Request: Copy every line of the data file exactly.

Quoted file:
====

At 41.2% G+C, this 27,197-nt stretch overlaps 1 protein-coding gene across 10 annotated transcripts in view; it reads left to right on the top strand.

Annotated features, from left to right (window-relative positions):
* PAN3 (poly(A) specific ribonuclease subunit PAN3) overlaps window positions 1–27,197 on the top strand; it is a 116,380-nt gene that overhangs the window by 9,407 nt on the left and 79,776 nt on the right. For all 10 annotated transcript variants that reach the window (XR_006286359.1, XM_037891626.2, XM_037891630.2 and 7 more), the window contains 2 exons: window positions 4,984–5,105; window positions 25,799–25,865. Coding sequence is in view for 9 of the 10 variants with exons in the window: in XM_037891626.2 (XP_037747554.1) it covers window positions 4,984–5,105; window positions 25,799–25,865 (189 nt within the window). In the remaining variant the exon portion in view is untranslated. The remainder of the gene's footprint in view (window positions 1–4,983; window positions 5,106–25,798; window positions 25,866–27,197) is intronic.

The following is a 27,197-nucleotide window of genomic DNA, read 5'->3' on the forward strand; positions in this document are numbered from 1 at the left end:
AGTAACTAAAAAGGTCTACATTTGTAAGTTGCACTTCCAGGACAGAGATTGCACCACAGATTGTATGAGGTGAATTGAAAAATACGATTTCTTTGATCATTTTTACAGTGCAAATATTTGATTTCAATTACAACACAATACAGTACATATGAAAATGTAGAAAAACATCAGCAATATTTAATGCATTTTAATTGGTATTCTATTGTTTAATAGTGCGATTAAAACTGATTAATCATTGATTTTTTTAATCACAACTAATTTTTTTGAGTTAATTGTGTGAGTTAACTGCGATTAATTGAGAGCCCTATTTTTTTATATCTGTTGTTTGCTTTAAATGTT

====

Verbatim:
At 41.2% G+C, this 27,197-nt stretch overlaps 1 protein-coding gene across 10 annotated transcripts in view; it reads left to right on the top strand.

Annotated features, from left to right (window-relative positions):
* PAN3 (poly(A) specific ribonuclease subunit PAN3) overlaps window positions 1–27,197 on the top strand; it is a 116,380-nt gene that overhangs the window by 9,407 nt on the left and 79,776 nt on the right. For all 10 annotated transcript variants that reach the window (XR_006286359.1, XM_037891626.2, XM_037891630.2 and 7 more), the window contains 2 exons: window positions 4,984–5,105; window positions 25,799–25,865. Coding sequence is in view for 9 of the 10 variants with exons in the window: in XM_037891626.2 (XP_037747554.1) it covers window positions 4,984–5,105; window positions 25,799–25,865 (189 nt within the window). In the remaining variant the exon portion in view is untranslated. The remainder of the gene's footprint in view (window positions 1–4,983; window positions 5,106–25,798; window positions 25,866–27,197) is intronic.

The following is a 27,197-nucleotide window of genomic DNA, read 5'->3' on the forward strand; positions in this document are numbered from 1 at the left end:
AGTAACTAAAAAGGTCTACATTTGTAAGTTGCACTTCCAGGACAGAGATTGCACCACAGATTGTATGAGGTGAATTGAAAAATACGATTTCTTTGATCATTTTTACAGTGCAAATATTTGATTTCAATTACAACACAATACAGTACATATGAAAATGTAGAAAAACATCAGCAATATTTAATGCATTTTAATTGGTATTCTATTGTTTAATAGTGCGATTAAAACTGATTAATCATTGATTTTTTTAATCACAACTAATTTTTTTGAGTTAATTGTGTGAGTTAACTGCGATTAATTGAGAGCCCTATTTTTTTATATCTGTTGTTTGCTTTAAATGTT